The film’s first full scene, about three minutes into the clip, shows a boat arriving at a lakeside dock and the passengers disembarking. The approaching village looks positively Old World, but the entire set was built and shot at Lake Arrowhead in the Southern California mountains. We know that the cinematography of this sequence was the work of Struss alone; Rosher was ill at the time and missed the first week or so of filming. There is a wonderful rising crane shot from on board the boat that reveals the village; it drops again as the boat docks.
Next, there is a cut to an interior scene that introduces the Woman from the City. As she moves about the room where she is staying, we see the sloped floors built with a rake, much like a Broadway stage. This and the forced perspective of her room and the dining room where the older couple is eating soup at a tilted table with a somewhat diagonally hanging lamp, show dramatically the Expressionist art direction that will pervade the interiors of the entire film.
At about four minutes, forty seconds into this clip the woman exits the house at night. The camera records it in deep focus, from the foreground couple watching, all the way to her at the distant door.
As she crosses the lens the camera pans and tracks with her, swinging around to follow her from behind as she approaches the man’s house and calls out to him. Like the famous scene in the swamp a few minutes later, this shot was likely done with the camera suspended from an overhead track. The man hears her call out and decides to sneak out of the house even as his wife prepares dinner.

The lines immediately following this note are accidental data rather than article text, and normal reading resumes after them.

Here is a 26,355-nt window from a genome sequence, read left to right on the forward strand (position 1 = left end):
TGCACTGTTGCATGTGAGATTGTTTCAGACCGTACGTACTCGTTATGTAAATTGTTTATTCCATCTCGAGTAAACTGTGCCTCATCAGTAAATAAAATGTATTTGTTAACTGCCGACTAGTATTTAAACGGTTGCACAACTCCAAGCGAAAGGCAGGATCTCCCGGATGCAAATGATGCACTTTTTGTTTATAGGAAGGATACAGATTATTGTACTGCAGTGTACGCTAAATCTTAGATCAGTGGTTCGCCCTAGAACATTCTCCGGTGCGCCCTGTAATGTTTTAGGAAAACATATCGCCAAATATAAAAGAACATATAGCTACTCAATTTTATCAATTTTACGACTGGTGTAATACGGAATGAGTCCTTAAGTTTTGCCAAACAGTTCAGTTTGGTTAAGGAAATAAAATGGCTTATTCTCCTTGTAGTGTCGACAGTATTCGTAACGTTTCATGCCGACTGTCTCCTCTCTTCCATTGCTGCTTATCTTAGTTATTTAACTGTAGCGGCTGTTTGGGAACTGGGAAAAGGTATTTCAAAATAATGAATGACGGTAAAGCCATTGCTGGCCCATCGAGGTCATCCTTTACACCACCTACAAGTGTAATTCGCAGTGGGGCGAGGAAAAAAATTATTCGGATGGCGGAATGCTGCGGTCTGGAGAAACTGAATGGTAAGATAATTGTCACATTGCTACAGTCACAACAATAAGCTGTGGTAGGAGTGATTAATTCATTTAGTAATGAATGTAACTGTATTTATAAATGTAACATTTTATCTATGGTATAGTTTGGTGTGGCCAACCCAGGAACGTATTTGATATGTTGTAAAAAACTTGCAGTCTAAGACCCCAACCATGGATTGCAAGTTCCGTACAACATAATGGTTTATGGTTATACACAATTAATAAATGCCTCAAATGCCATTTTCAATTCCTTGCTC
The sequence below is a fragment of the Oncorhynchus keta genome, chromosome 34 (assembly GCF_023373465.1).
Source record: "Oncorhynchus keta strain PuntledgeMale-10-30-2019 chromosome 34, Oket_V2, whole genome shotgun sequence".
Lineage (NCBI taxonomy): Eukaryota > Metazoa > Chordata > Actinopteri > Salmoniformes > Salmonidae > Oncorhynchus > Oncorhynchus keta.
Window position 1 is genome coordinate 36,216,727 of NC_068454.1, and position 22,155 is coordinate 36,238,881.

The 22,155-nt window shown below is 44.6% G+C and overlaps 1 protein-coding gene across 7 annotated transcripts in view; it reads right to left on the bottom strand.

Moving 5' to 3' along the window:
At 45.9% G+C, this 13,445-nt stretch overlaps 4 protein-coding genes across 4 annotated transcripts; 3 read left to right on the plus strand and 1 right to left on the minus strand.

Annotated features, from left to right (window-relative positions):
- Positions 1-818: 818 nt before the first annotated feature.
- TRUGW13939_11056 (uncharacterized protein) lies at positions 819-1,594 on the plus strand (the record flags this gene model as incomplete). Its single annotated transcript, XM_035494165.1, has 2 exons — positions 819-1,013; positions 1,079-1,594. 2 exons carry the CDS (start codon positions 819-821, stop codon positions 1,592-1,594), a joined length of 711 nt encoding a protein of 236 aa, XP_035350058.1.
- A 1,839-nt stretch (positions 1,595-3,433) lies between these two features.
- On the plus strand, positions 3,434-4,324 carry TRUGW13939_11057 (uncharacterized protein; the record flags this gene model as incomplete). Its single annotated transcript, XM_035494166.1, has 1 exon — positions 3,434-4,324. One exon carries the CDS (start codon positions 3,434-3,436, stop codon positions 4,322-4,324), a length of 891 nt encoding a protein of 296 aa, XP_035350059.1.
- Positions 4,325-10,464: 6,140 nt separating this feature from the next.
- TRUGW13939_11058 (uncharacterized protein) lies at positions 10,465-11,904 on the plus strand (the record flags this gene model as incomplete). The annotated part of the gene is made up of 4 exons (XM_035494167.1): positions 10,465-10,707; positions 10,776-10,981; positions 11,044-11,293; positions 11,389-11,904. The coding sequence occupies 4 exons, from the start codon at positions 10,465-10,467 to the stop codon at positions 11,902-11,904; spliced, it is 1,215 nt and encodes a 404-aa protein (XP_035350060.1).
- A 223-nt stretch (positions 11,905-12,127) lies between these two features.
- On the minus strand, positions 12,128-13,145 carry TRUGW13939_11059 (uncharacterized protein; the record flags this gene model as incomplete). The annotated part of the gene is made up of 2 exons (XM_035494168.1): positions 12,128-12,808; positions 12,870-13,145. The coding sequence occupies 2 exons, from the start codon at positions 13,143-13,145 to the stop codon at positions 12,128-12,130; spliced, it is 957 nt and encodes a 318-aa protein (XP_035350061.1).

As he puts on his jacket and exits frame, we can clearly see the sloped floor and false perspective. After his exit the empty frame holds for a long, almost Antonioni-like moment, until the wife enters.
The next clip contains the most famous scene in the film, the meeting at the swamp between the Woman from the City and the Man.
It opens with another overhead tracking shot that sweeps across the marsh, over a fence, pans off the man, and becomes his POV as it clears some bushes to reveal the Woman waiting; a full moon backlights her. We know that Struss operated this shot; his Bell & Howell camera had an electric motor and it freed him from hand-cranking so he could pan and tilt to follow the circuitous walk.
The man then enters his own POV. The couple engages in an intense love scene; the Woman tries to entice the Man to drown his wife and come with him to the city.
There is a rapid montage fantasy of the city, done with highly stylized miniatures and in a dizzying, surreal abstraction. It gives way at 4:00 to a brief multi-exposure scene of frenzied dancing and a jazz band playing, before dissolving back to the swamp:
The entire film is filled with many virtuoso shots that can go easily unnoticed, so intense is the unfolding drama. This story of love, adultery, betrayal, expiation, forgiveness and re-found love is so elemental in its raw simplicity that it has invited deep positive reactions as well as scorn from generations of viewers. Seldom has a film narrative been so visually sophisticated and so humanly raw. The art direction and cinematography create a fascinating dialogue between the scenic stylization and the primal emotional performances of George O’Brien and Janet Gaynor.